We all spend way too much time browsing social media. It is easy to get lost looking at Facebook, Twitter, Instagram, and every other platform that has become a way of life. Although most of the time spent on social media is harmless, sometimes what seems harmless often can be problematic.
Recently, an article was published on a local news site about a Bucks County man who is facing federal charges in connection with the Capitol riots in January. The FBI was tipped off when it was sent screenshots of a post his wife made on Facebook detailing her husband’s account of the incident – which he attended. Another recent article was published about a New York man who is being charged with disability fraud. Why? Because pictures emerged on his wife’s Instagram account of this “disabled” man running a business and pumping iron.
After all, social media posts are designed to be public, but they can also be problematic, as these men discovered. The same applies for the average person who may believe that their posts don’t matter. They do.
At the Law Offices of Daniel J. Siegel, we represent injured workers in workers’ compensation claims, disabled persons who are seeking Social Security benefits, and persons injured in slips and falls and motor vehicle accidents. In all of those types of cases, we advise our clients to be very careful about what they post to social media.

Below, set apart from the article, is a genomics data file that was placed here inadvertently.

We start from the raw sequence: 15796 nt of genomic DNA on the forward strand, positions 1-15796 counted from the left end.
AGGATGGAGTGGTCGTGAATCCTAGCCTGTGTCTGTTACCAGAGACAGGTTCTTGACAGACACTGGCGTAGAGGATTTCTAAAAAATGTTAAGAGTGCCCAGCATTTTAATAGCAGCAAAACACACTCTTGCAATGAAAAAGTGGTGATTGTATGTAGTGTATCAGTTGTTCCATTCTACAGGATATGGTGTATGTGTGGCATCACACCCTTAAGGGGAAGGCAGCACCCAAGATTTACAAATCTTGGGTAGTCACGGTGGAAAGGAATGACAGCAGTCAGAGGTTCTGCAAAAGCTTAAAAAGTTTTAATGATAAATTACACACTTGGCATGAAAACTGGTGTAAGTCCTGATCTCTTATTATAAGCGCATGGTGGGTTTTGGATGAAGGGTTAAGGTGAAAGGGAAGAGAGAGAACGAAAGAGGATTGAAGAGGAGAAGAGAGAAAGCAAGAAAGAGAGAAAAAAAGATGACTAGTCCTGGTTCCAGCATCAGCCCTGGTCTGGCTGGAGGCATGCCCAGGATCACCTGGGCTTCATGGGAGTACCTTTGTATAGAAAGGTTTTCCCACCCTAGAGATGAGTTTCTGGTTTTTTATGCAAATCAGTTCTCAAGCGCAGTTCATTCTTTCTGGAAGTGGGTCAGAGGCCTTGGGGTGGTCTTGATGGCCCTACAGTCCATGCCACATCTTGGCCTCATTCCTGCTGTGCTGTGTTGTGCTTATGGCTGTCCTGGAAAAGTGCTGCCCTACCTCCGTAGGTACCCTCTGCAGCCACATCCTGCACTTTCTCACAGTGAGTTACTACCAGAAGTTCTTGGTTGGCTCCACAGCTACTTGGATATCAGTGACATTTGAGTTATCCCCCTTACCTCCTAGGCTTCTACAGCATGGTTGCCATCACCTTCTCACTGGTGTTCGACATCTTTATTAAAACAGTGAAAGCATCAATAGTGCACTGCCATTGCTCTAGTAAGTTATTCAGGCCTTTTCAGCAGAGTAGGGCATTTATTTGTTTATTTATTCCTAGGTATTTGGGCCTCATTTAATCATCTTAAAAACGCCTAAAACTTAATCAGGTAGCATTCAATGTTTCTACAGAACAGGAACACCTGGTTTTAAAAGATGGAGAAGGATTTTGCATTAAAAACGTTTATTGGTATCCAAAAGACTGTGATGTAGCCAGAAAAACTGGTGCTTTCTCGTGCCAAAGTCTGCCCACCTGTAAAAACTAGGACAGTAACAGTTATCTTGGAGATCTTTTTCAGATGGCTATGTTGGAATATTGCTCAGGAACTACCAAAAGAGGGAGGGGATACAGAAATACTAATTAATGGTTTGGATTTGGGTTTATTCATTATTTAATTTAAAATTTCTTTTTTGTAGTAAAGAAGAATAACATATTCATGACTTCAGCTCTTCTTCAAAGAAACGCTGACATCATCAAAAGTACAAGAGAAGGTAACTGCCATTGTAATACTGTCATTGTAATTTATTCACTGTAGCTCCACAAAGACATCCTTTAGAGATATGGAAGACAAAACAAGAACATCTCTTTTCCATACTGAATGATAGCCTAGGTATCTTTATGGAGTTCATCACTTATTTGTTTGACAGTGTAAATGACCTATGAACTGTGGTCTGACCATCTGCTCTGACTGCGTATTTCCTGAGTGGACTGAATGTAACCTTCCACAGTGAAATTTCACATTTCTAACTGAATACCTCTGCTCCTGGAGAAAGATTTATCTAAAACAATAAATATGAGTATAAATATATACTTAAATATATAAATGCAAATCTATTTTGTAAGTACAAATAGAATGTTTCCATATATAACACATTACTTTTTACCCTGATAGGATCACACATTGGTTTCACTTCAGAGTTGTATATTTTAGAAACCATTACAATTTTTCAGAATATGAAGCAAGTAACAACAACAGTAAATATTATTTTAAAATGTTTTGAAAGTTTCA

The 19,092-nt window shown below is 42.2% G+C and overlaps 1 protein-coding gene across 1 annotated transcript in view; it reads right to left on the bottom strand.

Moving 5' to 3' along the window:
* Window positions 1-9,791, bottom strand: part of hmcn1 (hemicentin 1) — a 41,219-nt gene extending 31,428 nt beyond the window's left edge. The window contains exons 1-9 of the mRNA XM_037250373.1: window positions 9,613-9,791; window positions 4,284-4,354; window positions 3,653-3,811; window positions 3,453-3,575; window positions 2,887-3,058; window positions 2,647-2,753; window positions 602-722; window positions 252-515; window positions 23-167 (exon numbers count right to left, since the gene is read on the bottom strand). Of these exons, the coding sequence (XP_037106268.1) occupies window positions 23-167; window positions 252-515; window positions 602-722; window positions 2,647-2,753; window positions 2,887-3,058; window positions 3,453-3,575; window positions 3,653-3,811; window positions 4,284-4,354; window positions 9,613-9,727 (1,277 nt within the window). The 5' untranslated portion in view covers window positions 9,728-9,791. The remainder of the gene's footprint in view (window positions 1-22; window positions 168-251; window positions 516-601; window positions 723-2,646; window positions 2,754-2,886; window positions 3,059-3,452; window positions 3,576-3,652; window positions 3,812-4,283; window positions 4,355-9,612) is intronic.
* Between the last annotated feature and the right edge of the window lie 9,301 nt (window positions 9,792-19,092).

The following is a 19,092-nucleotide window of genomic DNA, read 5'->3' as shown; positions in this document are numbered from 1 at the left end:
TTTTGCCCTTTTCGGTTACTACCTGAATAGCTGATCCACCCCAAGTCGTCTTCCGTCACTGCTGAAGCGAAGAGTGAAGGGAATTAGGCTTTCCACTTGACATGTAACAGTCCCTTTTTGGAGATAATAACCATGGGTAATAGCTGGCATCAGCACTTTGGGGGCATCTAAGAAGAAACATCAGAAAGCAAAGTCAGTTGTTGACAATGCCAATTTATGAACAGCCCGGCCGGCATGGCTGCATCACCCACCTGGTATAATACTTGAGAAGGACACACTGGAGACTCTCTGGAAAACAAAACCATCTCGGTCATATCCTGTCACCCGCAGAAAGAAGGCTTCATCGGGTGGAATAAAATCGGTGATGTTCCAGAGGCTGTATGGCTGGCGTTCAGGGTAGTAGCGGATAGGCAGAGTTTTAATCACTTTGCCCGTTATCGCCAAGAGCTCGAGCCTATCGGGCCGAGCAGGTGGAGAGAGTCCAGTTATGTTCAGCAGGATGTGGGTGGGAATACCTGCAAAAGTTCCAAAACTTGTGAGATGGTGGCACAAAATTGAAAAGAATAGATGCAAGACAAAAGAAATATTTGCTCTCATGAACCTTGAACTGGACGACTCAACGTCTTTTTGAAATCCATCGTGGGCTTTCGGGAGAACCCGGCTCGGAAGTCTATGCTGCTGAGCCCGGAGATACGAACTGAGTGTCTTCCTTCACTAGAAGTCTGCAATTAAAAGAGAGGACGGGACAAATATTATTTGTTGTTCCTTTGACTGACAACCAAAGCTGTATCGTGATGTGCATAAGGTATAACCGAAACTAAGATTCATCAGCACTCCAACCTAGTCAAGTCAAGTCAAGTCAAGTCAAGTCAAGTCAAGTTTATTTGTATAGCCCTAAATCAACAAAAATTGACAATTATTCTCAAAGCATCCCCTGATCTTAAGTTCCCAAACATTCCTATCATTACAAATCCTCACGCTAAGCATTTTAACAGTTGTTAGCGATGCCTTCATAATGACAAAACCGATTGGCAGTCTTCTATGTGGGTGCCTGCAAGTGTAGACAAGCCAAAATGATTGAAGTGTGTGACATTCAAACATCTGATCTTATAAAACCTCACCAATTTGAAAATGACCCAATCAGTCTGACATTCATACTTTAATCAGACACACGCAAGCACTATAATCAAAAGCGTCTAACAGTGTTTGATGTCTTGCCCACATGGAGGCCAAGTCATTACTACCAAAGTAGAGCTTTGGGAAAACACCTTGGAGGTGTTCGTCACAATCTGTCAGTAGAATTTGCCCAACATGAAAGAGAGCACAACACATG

Posts about your activities or your whereabouts could potentially impact your case. Claiming you are injured and need to receive workers’ compensation benefits while posting photos of you hiking in the mountains, for example, can make your claims seem more than a little bit unbelievable. Even if your account is “private,” you never know who is looking or may decide to forward on information. I am sure the wife of the Bucks County man wasn’t thinking any of her “friends” would pass on information to the FBI! The post had been later deleted from public view, but the screenshots already existed. And the New York man’s wife used her Instagram account very publicly to serve her own business.
It is now very common in litigation and other proceedings to be asked about social media accounts. And even if the question never comes, often, the lawyers are looking. Make sure you are careful about what you post, and never discuss your case! And make sure you control who can “tag” you in their posts. When in doubt, don’t post. If you do, and aren’t careful, it may cost you.Read More